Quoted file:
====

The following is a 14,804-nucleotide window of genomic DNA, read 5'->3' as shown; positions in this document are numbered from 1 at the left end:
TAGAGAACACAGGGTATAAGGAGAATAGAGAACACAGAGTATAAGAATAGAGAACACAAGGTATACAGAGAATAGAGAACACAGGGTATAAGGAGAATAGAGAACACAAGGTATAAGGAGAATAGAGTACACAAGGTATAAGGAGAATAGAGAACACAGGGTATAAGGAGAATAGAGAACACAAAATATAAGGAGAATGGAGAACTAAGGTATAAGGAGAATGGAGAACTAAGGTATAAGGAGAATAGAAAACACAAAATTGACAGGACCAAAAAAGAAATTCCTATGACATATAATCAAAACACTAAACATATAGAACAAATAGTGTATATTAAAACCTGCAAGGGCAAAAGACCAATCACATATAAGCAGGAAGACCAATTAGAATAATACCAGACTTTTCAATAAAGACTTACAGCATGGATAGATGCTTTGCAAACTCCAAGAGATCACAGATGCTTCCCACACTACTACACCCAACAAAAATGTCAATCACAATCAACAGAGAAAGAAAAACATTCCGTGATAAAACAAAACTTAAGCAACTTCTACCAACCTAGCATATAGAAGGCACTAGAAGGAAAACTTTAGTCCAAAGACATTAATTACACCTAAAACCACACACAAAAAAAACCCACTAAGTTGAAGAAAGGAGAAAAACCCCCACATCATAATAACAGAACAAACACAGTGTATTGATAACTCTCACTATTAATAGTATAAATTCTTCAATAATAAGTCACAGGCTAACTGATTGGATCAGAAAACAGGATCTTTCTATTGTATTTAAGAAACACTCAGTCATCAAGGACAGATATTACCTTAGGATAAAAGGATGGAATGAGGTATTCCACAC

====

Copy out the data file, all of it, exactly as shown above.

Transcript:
The following is a 14,804-nucleotide window of genomic DNA, read 5'->3' as shown; positions in this document are numbered from 1 at the left end:
TAGAGAACACAGGGTATAAGGAGAATAGAGAACACAGAGTATAAGAATAGAGAACACAAGGTATACAGAGAATAGAGAACACAGGGTATAAGGAGAATAGAGAACACAAGGTATAAGGAGAATAGAGTACACAAGGTATAAGGAGAATAGAGAACACAGGGTATAAGGAGAATAGAGAACACAAAATATAAGGAGAATGGAGAACTAAGGTATAAGGAGAATGGAGAACTAAGGTATAAGGAGAATAGAAAACACAAAATTGACAGGACCAAAAAAGAAATTCCTATGACATATAATCAAAACACTAAACATATAGAACAAATAGTGTATATTAAAACCTGCAAGGGCAAAAGACCAATCACATATAAGCAGGAAGACCAATTAGAATAATACCAGACTTTTCAATAAAGACTTACAGCATGGATAGATGCTTTGCAAACTCCAAGAGATCACAGATGCTTCCCACACTACTACACCCAACAAAAATGTCAATCACAATCAACAGAGAAAGAAAAACATTCCGTGATAAAACAAAACTTAAGCAACTTCTACCAACCTAGCATATAGAAGGCACTAGAAGGAAAACTTTAGTCCAAAGACATTAATTACACCTAAAACCACACACAAAAAAAACCCACTAAGTTGAAGAAAGGAGAAAAACCCCCACATCATAATAACAGAACAAACACAGTGTATTGATAACTCTCACTATTAATAGTATAAATTCTTCAATAATAAGTCACAGGCTAACTGATTGGATCAGAAAACAGGATCTTTCTATTGTATTTAAGAAACACTCAGTCATCAAGGACAGATATTACCTTAGGATAAAAGGATGGAATGAGGTATTCCACAC